Supplementary Readings in

Supplementary Readings for

    Networks and Complexity

Overwhelmed? C'est normal, relax. The class is based on exploratory exposure, letting you dig into those materials and problems that interest you: not on mandatory homework. The sooner you get immersed, of course, the better. These reading are available through the web links (and a few by request to instructor).

some chapters in supplementary texts marked in bold, first indentation; second indent bold in reading packet; other materials for browsing on the web

  • Social Network Analysis

  • Networks and Complexity:
  • Community Networks and their Role in Emergent Phenomena

  • Social Networks and MultiAgent Interaction: The Simulation Breakthrough
  • Material and Social Grounding of Networks and Cognition
  • Thought Experiments in Networks and Graphs
  • The postulate of agency (atomism) interacting in an environmental field is fundamental the analysis of complex systems (Complex Systems: Atomistic units), a second major theme of the course and readings, emphasizing the dynamics of interaction and field processes. The physical structure of complexity is based on hierarchical embedding.

    The "Existential Graphs" of Charles Sanders Peirce (MS514), as a model of thought, also emphazise a primary level of existential objects, a secondary level of their attributes, and a tertiary level of their interactions. Interactions may also involve how agents differentially perceive attributes of objects, and other types of mediations. A great deal of modeling along this line is currently being developed in computer science, following lines established by John Sowa, under the rubric of "Conceptual Graphs."

    Browse: A Brief Introduction to Conceptual Graphs by John Sowa longer treatment:

    The search for a truth-valued logic and its integration into mathematics, initiated by Friedrich Ludwig Gottlob Frege (a major influence on Peano and Bertrand Russell, and giving rise to Russell's paradoxes), is finally being abandoned with the movement to restructure this component of mathematics, lead by Rudolf Wille. Wille takes logic as having a particularistic grounded form in human thought (a view consistent with classic roots of logic), with the role of mathematics as providing a formalization of possible worlds, many of which are far from realistic, and some of which may provide a mapping for grounded logics. Wille's interest, like that of Pierce and Hutchins, is in how thought is grounded in the dyadic relationship -- a bipartite network -- between conceptual intention and (a constituted object of thought, e.g., "animal," "God") and its concrete extensions (pointers to environmental objects or references, e.g., "Shiva"). Conceptual intentions become the attributes of culturally (or logically) constituted objects. The tools provided by Wille's Darmstadt group for concept analysis are downloadable and are ones we will use in this class and Wille's Introduction to tells how to construct examples by hand.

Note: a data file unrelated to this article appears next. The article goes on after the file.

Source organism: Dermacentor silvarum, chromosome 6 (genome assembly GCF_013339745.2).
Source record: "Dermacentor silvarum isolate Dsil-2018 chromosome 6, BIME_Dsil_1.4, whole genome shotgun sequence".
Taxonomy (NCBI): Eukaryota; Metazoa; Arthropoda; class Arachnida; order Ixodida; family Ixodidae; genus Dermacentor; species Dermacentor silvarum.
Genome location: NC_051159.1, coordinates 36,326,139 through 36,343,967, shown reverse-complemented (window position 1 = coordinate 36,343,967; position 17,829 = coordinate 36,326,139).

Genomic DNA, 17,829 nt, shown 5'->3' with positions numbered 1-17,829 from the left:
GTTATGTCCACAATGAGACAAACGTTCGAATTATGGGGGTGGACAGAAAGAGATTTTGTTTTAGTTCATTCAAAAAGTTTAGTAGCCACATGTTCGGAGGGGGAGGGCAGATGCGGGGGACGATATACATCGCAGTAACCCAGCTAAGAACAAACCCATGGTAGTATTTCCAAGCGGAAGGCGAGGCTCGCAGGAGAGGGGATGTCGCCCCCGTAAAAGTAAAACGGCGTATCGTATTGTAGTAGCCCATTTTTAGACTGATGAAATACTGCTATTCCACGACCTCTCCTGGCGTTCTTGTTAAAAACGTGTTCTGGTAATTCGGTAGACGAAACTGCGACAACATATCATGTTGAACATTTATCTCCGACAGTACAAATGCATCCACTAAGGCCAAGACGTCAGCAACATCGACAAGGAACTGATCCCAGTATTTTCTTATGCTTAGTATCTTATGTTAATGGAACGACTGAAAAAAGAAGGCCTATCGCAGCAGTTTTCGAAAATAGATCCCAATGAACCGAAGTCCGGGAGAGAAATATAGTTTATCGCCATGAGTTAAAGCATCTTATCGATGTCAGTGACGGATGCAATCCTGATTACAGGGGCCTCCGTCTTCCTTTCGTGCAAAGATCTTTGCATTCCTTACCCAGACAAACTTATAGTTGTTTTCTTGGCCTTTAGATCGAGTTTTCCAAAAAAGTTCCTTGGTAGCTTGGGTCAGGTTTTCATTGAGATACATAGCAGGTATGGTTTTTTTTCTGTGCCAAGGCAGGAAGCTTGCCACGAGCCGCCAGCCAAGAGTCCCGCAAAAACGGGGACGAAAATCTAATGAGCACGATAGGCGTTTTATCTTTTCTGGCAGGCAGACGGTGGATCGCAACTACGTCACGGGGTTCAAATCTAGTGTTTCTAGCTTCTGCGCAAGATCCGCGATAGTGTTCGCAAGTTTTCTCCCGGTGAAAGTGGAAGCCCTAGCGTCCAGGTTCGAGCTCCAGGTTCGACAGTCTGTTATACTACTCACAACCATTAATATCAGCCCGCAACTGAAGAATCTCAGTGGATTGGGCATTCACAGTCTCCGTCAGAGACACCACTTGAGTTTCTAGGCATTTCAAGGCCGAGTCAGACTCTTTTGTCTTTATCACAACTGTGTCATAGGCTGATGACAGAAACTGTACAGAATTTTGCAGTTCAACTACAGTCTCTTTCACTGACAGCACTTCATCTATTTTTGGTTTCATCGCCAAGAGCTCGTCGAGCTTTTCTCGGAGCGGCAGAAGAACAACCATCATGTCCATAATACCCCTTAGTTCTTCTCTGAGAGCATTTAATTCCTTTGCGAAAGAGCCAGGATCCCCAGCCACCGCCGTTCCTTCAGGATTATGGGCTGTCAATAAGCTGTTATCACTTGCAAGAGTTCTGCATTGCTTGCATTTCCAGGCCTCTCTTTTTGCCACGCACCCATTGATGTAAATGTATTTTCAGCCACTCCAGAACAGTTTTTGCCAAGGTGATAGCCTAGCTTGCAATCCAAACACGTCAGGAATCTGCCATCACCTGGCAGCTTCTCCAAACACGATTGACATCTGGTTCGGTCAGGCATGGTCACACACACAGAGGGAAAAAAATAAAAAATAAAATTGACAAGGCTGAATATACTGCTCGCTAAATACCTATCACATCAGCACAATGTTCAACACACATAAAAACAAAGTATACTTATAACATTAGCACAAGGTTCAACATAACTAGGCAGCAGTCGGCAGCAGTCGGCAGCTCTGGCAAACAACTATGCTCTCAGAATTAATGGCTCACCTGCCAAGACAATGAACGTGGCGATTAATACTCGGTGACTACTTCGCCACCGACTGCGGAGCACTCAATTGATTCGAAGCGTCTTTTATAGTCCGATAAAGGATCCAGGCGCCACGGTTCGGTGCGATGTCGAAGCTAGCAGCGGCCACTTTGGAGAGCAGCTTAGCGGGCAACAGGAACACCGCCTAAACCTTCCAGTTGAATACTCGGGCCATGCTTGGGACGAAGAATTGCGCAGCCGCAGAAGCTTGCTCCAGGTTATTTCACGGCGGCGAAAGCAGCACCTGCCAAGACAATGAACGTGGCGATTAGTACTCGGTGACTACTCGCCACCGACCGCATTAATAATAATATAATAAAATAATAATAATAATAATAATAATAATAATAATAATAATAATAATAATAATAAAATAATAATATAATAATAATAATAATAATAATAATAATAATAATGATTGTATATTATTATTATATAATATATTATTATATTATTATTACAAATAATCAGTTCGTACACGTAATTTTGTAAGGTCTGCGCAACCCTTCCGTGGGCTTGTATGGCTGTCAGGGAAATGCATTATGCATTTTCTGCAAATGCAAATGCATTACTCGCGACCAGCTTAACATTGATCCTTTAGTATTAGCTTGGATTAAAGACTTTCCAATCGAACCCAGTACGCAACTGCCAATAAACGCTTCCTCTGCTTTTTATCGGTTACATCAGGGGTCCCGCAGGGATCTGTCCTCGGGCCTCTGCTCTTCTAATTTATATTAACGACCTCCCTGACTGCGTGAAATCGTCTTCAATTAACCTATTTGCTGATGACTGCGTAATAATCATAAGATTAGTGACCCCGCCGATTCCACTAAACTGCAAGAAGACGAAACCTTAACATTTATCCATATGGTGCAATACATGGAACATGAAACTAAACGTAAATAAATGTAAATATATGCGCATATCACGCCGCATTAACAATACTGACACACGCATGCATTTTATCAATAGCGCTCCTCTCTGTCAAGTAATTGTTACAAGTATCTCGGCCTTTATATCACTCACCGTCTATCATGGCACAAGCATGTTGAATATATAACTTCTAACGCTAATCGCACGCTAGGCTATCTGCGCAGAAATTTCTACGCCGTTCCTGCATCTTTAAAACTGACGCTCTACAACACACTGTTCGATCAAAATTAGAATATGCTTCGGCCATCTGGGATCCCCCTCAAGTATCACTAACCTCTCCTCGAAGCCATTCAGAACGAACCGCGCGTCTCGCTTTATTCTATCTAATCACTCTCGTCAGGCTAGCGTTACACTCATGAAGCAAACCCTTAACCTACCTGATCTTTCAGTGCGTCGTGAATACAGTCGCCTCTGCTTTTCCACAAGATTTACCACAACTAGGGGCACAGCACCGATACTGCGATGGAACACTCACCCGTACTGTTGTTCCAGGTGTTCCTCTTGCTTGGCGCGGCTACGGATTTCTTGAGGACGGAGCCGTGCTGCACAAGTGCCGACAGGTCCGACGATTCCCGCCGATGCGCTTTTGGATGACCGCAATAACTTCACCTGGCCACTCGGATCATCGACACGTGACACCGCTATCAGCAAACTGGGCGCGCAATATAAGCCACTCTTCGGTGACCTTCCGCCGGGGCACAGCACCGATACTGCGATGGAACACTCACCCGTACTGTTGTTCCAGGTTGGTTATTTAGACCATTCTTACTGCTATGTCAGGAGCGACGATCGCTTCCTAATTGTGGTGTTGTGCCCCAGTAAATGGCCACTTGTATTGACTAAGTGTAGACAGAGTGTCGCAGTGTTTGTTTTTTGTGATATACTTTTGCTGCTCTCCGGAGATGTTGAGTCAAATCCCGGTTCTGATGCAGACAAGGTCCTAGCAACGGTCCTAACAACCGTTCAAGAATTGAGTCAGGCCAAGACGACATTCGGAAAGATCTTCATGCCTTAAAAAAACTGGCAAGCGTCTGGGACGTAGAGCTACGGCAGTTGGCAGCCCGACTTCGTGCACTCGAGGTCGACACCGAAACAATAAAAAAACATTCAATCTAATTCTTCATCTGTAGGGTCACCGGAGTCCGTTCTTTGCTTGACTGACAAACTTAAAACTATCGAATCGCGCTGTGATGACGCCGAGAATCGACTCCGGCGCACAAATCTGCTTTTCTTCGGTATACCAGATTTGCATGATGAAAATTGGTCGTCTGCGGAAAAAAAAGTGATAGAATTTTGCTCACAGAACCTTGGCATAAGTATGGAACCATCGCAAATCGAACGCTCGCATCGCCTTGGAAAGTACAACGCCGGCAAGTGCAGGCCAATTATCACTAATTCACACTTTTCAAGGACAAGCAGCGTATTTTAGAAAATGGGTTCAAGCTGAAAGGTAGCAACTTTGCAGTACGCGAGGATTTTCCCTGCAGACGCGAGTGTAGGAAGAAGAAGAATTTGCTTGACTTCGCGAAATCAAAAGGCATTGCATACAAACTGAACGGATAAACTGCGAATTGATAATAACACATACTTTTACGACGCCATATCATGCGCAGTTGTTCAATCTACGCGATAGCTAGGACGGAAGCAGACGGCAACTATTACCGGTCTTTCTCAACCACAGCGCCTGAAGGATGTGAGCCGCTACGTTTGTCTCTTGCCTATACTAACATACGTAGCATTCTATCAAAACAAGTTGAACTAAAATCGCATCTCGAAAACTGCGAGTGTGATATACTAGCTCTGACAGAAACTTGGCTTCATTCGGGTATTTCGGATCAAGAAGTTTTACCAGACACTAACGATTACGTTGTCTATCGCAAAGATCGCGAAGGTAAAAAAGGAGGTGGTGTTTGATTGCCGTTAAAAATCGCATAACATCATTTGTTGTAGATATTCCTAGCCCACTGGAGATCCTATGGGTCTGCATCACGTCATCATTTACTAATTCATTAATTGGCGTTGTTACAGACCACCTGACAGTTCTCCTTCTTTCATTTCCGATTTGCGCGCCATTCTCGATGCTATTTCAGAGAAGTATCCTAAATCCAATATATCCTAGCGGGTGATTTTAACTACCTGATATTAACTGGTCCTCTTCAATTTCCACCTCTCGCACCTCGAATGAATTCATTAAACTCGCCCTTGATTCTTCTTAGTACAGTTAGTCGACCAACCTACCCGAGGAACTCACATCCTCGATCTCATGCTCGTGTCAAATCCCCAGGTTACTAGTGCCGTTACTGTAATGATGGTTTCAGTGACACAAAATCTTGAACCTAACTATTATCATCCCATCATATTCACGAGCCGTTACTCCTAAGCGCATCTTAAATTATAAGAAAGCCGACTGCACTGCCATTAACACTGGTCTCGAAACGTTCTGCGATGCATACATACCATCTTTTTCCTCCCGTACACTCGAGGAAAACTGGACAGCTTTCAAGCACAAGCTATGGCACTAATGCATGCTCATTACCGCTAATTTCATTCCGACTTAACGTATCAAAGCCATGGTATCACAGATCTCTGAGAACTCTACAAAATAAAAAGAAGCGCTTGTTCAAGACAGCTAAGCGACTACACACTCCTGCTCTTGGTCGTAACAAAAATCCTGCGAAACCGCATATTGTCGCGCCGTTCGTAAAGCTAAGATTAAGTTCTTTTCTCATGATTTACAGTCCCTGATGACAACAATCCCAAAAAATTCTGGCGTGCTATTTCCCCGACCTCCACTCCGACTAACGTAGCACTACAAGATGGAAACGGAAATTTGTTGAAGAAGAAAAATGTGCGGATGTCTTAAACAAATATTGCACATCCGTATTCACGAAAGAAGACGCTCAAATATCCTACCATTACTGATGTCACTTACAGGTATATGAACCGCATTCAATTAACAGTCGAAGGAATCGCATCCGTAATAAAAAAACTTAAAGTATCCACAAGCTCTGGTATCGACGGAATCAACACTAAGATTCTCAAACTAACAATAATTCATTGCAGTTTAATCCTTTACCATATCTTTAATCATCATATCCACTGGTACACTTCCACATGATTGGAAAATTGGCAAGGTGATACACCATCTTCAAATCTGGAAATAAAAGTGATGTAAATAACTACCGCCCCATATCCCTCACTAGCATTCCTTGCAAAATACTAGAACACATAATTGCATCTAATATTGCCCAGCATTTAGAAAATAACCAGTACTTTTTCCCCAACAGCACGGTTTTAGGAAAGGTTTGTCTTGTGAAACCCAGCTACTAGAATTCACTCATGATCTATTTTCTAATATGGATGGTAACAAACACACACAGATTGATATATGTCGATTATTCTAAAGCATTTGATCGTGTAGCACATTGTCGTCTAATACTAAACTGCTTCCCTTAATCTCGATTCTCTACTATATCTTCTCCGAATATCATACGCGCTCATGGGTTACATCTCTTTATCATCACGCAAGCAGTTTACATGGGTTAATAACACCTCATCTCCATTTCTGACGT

Browse: ConImp and Diagramm downloadable computer programs

    Before leaving this topic go back to Luc Steels and the overlap between the classical-pragmatic-formal concept analysis approach to grounded thought (perfectly applicable to sociocultural analysis across different cultural systems) and Wittgenstein's concept of language games and their situational grounding. Of interest to the anthropology of the future is the theory of language origins programmed into the SONY robot dog "Aibo." (at home you can install and interact in 3D on-line at the aibo site) by Luc Steels. The talking heads experiment in which aibo as a socio-emotional language learner in a situated environment, trying to identify and play Wittgenstein language games is an amazing demonstration of the interactive basis of language and cognition. The analysis of the interactions among humans and aibo-like agents in the "Talking Heads" experiment would make an interesting dynamical network study of the evolution of language communities in socially cohesive contexts.

    This lays the needed grounding for a framework that includes structure and dynamics, material and symbolic, in which concepts of network analysis are fundamental to further exploration

    -----under development from here on: web content to be changed-------

  • Diversity and Adaptability
  • Complex Systems Analysis
  • Problems of Cooperativity: Evolving and Coevolving Systems and the Science of Diversity
  • More: Complexity in Network Interactions

  • Bikhchandani, S., Hirshleifer, D. and Welch. I. A theory of fads, fashion, custom and cultural change as informational cascades. Journal of Political Economy 100(5), 992-1026 (1992).

    Valente T. W. Social network thresholds in the diffusion of innovations. Social Networks, 18, 69-89 (1996). Social network thresholds in the diffusion of innovations. Social Networks, 18, 69-89 (1996).

    Kleinberg, J.The small-world phenomenon: An algorithmic perspective. Cornell Computer Science Technical Report 99-1776, October 1999.

    Bornholdt, Stefan and Thimo Rohlf, Topological Evolution of Dynamical Networks: Global Criticality from Local Dynamics, Phys. Rev. Lett. 84 (2000) 6114.